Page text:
Interlining (optional): cotton or wool flannel, very thin wool quilt batting. Polyester quilt batting is NOT recommended as it is too bulky.

Lining: Light-midweight silks including silk satin, lightweight taffetas, and silk lustring/lutestring. The outer and lining may be the same fabric. Some images show mantles with contrasting linings: black or pink/coral mantles with white linings appear to have been most common.

All fabric requirements allow for cutting directional fabric. Extra fabric will be needed for print matching.

* This size and view can be made with ⅝y/.5m less fabric if Piece B is pieced on the corners.

IMPORTANT: Add an additional ¼-½y/.2-.4m for self-made fringe trim.

Notions:
  • 1½y/1.3m long x ½”/1.2cm-2”/5cm wide silk ribbon for the neck ties
  • 100/2 linen or silk hand-sewing thread
  • Trim for neck, hood edge, & lappet ends only: 4y/3.7m fur, marabou feather, or cotton or viscose brush fringe.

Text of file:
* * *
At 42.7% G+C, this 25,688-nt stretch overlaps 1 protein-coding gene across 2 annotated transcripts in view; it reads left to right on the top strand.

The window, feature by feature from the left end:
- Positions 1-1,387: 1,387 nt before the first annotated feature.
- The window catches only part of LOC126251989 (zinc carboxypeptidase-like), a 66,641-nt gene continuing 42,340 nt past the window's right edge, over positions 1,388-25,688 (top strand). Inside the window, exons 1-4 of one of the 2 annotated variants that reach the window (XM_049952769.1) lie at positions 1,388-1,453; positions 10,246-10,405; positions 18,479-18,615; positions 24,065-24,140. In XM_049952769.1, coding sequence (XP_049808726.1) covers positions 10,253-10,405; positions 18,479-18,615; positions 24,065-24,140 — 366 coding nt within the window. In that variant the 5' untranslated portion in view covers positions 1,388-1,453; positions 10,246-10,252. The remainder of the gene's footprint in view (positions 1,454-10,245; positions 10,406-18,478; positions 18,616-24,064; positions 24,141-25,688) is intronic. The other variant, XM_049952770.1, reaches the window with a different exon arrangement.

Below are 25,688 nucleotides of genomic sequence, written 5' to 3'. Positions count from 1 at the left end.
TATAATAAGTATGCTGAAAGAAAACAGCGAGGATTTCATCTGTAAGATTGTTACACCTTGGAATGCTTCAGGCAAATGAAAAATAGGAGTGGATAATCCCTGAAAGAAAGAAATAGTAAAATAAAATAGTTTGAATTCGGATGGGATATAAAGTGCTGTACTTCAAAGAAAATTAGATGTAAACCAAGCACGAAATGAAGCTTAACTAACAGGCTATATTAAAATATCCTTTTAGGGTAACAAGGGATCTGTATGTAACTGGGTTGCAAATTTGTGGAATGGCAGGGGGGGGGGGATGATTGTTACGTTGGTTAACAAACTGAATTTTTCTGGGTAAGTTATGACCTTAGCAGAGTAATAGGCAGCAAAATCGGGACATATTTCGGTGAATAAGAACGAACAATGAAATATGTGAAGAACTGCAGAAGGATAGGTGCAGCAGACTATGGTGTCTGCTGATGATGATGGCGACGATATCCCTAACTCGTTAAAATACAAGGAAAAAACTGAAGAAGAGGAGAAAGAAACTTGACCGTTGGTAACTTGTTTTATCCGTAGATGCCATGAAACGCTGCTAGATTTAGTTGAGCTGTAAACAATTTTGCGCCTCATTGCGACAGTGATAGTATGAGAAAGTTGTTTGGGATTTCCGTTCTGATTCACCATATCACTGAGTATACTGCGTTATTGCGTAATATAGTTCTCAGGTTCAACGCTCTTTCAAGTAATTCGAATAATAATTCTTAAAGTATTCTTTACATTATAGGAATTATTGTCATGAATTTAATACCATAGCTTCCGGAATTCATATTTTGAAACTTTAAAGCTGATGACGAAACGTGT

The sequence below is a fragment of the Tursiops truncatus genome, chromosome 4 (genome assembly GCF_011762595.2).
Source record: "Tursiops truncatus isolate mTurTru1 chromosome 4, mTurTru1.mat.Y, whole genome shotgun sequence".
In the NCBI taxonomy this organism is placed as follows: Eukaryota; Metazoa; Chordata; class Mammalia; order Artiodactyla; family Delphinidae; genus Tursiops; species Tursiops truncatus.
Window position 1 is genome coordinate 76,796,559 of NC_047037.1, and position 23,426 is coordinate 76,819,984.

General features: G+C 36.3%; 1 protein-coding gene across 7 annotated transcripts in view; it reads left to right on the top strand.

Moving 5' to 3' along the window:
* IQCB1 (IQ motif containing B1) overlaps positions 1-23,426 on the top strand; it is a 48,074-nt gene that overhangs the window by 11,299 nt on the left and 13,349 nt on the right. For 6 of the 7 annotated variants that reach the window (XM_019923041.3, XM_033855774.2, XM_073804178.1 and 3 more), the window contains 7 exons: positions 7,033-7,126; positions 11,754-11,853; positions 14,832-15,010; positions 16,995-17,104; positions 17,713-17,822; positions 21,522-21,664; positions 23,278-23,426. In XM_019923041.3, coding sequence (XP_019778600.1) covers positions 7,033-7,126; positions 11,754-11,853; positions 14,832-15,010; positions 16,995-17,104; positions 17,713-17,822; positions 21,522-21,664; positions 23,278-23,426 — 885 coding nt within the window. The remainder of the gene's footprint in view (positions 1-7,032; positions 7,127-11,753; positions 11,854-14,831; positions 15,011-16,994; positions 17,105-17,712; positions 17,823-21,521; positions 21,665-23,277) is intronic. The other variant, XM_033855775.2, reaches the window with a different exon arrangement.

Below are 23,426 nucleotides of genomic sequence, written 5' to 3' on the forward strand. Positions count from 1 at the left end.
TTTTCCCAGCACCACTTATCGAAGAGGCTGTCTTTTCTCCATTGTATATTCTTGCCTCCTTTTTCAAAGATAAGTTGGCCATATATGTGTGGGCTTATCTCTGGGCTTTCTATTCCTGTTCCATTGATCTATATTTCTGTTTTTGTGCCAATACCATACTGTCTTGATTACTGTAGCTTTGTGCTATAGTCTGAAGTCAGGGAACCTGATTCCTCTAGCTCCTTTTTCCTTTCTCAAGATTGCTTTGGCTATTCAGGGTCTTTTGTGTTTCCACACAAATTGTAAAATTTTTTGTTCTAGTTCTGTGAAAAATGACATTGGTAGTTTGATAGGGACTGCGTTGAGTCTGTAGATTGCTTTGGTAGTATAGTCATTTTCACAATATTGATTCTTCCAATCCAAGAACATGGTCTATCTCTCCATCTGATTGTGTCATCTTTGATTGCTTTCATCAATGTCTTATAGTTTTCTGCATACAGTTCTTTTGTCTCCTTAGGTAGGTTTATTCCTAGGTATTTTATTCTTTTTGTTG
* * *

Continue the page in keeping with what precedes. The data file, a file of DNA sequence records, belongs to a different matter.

• All edges trimmed: 8¼y/7.5m fur, feather or or cotton or viscose brush fringe.
  • Self-made silk fringe, neck, hood edge, & lappet ends only: Add an additional ¼y/.2m of fabric per layer of fringing.
  • Self-made silk fringe, all edges: Add an additional ½y/.4m of fabric per layer of fringing.

And that’s it!  Happy shopping!

We shared some mantle inspiration in our call for testers, but here’s a bit more:

An 18th century painting showing a lady with dark hair in 3/4 view, wearing a pink-red dress with a sheer lace mantle over it.

Thomas Gainsborough, portrait of Louisa Barbarina Mansel, Lady Vernon, 1763-7 (c) National Trust, Sudbury Hall; Supplied by The Public Catalogue Foundation

Hand coloured mezzotint showing three figures in 18th century dress: a gentleman in a red coat and black breeches between a lady in a yellow dress with white mantle, and a lady in a white dress with blue sash

Carrington Bowles, ‘A Nettle between Two Roses’ 1790 hand-colored mezzotint British Museum

Carrington Bowles ‘A Decoy for the Old as well as the Young’ 1773, hand-colored mezzotint, British Museum

An 18th century portrait showing a lady with powdered hair, seated at a slanted table with her sewing basket in front of her, wearing a black silk mantle over a pink dress, with striking black hat

Princess Marie Charlotte Amalie of Saxe-Meiningen by Johann Georg Ziesenis